Pulling onto the tarmac of my grandparent’s driveway was always one of the best feelings in the world – especially in the summer. The air would always be hot and dry, and the lush trees and flowers my grandparents were so skilled at cultivating smelled so fragrant, nearly incapacitating the senses.

In the summertime, it was almost impossible to see their home from the unpaved street. Trees thick with peaches and nectarines concealed the humble two-bedroom dwelling my grandparents had raised 8 kids in. The flowerbeds with roses and tulips were also in full force, the damp soil beneath them probably flooded by the manguera. And if you looked hard enough to see beyond the abundant foliage, you’d still probably only see the bougainvillea flowers that draped alongside the house like thick braids of hair.

During the day, the driveway gate would be open – a metaphor for the kind of people they were. There would always be a couple of cars in the driveway from visitors – sometimes the cars of friends, sometimes the cars of their kids, and later, the cars of their grandchildren.

My grandparents were migrant farm workers, and they brought their green thumbs home every night to the land they purchased for $5000 in Fresno, California in 1967. My grandparents came to the United States from northern Mexico 10 years before that, following the crops from Florida to Washington state. They settled in California in the late 1950s, and had 8 kids over the course of 10 years. Despite being poor people for most of their lives, they were happy – because the most important thing to them was their family, and they had plenty of that.

As a kid, it always amazed me at how good they were with plants – not just the ones that helped to feed their family, but also flowers, succulents and shrubs that were all thick with insects and snails. As an adult, I’m amazed at how committed they were to it. Their occupation was literally back-breaking work, and when they weren’t out in the fields, they were corralling 8 children. Where they found the time, and the energy, to pull weeds and harvest was a mystery to me. But now I think I get it.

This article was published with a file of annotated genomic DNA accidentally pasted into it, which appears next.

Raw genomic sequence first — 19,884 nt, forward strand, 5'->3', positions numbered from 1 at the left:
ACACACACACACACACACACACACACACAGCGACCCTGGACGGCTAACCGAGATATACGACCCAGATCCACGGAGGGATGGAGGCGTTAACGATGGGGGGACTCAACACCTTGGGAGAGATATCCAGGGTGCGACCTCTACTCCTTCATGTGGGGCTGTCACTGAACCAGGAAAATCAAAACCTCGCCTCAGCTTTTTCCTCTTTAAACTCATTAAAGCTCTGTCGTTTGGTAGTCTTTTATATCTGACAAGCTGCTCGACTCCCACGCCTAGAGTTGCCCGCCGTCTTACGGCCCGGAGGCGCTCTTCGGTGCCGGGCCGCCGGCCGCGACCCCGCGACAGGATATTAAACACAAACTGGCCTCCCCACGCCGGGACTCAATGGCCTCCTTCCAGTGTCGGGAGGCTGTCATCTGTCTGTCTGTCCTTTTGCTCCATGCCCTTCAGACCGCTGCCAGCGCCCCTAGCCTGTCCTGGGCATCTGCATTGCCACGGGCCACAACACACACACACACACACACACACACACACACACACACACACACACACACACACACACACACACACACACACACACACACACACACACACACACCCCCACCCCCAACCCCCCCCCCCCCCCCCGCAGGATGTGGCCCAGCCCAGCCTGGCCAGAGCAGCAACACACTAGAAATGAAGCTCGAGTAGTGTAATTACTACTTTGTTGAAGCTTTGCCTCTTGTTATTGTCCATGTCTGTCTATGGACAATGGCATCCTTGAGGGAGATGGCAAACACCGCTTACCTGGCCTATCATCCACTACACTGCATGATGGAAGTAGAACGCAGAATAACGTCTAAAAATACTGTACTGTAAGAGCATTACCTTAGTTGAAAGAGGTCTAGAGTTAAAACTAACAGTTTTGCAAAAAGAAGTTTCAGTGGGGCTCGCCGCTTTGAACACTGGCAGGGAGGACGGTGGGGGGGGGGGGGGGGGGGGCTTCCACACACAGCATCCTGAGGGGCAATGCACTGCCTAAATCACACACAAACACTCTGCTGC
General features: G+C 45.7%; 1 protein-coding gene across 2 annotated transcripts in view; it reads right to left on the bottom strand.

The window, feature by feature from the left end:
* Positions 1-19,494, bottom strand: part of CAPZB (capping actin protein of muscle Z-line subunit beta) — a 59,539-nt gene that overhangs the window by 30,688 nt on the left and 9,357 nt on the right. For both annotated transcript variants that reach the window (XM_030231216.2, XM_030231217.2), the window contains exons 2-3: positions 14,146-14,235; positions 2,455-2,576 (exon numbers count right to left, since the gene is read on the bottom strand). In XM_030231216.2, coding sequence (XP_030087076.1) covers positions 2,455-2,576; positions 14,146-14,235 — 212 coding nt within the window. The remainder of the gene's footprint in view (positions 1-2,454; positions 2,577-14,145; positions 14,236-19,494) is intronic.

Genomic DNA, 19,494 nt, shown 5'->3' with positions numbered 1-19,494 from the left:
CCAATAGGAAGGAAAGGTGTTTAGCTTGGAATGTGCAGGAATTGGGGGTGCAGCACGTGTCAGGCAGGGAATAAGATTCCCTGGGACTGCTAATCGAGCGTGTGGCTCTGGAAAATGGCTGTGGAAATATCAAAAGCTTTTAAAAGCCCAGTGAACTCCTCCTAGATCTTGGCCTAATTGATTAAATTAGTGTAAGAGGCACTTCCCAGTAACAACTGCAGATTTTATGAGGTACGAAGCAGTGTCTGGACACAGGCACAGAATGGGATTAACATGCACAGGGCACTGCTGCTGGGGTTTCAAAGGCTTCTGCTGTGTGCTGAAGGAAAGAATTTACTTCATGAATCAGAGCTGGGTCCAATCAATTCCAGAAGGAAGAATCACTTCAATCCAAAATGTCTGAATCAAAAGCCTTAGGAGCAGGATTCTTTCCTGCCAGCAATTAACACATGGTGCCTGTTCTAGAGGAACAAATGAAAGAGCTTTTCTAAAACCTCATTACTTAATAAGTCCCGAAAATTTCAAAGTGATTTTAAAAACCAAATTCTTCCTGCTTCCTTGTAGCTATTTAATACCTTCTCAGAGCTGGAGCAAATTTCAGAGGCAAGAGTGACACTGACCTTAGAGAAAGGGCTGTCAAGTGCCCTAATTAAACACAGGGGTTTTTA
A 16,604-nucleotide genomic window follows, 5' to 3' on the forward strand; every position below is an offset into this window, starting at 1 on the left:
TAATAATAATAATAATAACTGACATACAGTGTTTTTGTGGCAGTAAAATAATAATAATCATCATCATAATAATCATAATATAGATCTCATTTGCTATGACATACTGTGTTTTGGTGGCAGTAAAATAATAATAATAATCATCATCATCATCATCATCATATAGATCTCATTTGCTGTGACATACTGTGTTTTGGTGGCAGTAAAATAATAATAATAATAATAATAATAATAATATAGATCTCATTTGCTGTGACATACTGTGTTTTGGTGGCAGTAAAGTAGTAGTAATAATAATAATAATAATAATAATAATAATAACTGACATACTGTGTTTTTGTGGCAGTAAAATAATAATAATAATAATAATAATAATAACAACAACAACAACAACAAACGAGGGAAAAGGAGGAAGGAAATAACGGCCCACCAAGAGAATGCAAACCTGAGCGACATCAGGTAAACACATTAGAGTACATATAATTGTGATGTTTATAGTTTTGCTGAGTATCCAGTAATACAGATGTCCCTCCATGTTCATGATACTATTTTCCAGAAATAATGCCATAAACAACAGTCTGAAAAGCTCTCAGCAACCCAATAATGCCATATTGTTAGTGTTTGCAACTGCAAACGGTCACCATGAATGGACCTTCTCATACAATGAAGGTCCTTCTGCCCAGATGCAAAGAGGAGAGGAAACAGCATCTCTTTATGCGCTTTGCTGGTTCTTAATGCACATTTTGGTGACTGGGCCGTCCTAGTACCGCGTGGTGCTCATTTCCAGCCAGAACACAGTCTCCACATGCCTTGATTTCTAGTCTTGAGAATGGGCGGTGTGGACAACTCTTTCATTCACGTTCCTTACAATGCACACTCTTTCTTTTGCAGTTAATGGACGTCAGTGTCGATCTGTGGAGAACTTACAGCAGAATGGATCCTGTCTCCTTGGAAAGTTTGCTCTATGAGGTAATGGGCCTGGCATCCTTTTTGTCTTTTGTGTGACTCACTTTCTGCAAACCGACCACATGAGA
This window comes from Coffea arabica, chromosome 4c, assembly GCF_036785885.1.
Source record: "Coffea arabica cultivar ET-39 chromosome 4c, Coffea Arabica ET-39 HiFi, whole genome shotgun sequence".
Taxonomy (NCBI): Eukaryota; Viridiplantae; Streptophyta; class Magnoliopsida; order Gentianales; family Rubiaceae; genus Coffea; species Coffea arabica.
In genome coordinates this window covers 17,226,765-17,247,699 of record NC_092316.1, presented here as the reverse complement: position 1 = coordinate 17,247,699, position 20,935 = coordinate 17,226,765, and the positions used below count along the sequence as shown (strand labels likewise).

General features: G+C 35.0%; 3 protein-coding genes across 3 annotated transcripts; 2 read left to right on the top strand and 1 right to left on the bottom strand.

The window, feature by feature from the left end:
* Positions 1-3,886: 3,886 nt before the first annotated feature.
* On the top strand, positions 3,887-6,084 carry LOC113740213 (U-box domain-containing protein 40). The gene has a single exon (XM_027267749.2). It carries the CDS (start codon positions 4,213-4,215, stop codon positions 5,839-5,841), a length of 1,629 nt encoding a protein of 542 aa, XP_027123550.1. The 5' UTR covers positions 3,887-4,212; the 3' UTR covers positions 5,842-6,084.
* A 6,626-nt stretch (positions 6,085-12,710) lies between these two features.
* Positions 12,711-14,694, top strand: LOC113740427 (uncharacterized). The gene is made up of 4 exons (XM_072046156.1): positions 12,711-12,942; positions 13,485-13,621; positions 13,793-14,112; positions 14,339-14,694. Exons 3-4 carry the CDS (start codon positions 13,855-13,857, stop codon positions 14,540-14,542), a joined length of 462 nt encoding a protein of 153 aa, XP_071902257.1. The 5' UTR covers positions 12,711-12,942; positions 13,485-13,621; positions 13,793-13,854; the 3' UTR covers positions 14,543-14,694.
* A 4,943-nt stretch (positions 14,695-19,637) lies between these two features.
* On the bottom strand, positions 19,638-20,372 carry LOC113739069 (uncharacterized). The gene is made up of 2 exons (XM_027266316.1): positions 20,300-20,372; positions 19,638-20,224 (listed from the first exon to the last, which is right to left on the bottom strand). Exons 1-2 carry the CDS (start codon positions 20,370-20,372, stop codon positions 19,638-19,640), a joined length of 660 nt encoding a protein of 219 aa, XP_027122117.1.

My grandparents loved plants. They loved ripe pieces of fruit – they loved presenting heavy, knotted plastic bags full of peaches and plums to their children to take home. They loved putting flowers in vases. I once caught my grandmother in her yard, manguera in hand, inhaling the scent of a rose deeply with her eyes closed. When she was done, she smiled at it, cupped it in her hand as if to give it a hug, and released it. She saw me and smiled; I smiled back.

The only thing they loved more than their plants was their family. My grandparents didn’t love picking grapes and strawberries in the hot sun from dawn until dusk – but that’s the price they paid to keep their family fed. They weren’t rich people, but the skill to harvest fruit was a gift. The fruit they grew was free, but all of us – my mom, my sister, my aunts and uncles, my cousins – have fond memories of eating pieces of fruit with my grandparents. They were gifts from them. And they loved us.

I’ll never forget the sacrifices they made so that I could have the opportunities I have, and become the man I am today. Although neither of them are with us anymore, their unwavering dedication to family, their superhuman work ethic, and their love for a cold, crunchy bite of watermelon in the summer lives in me. I am reminded of them every day.

I spent almost a month in Fresno last March while my grandmother lay dying in her bedroom. The garden hadn’t bloomed just yet, but one tree was producing so much grapefruit, I was squeezing them everyday for three weeks for fresh juice. My grandmother was in the other room, practically comatose, and couldn’t enjoy the juice, even though I know she would have. My grandfather had also been gone for over 20 years at that point, but I knew that the juice was one of their final gifts to me.

So I drank it in the yard and admired the garden’s buds, getting ready to bloom.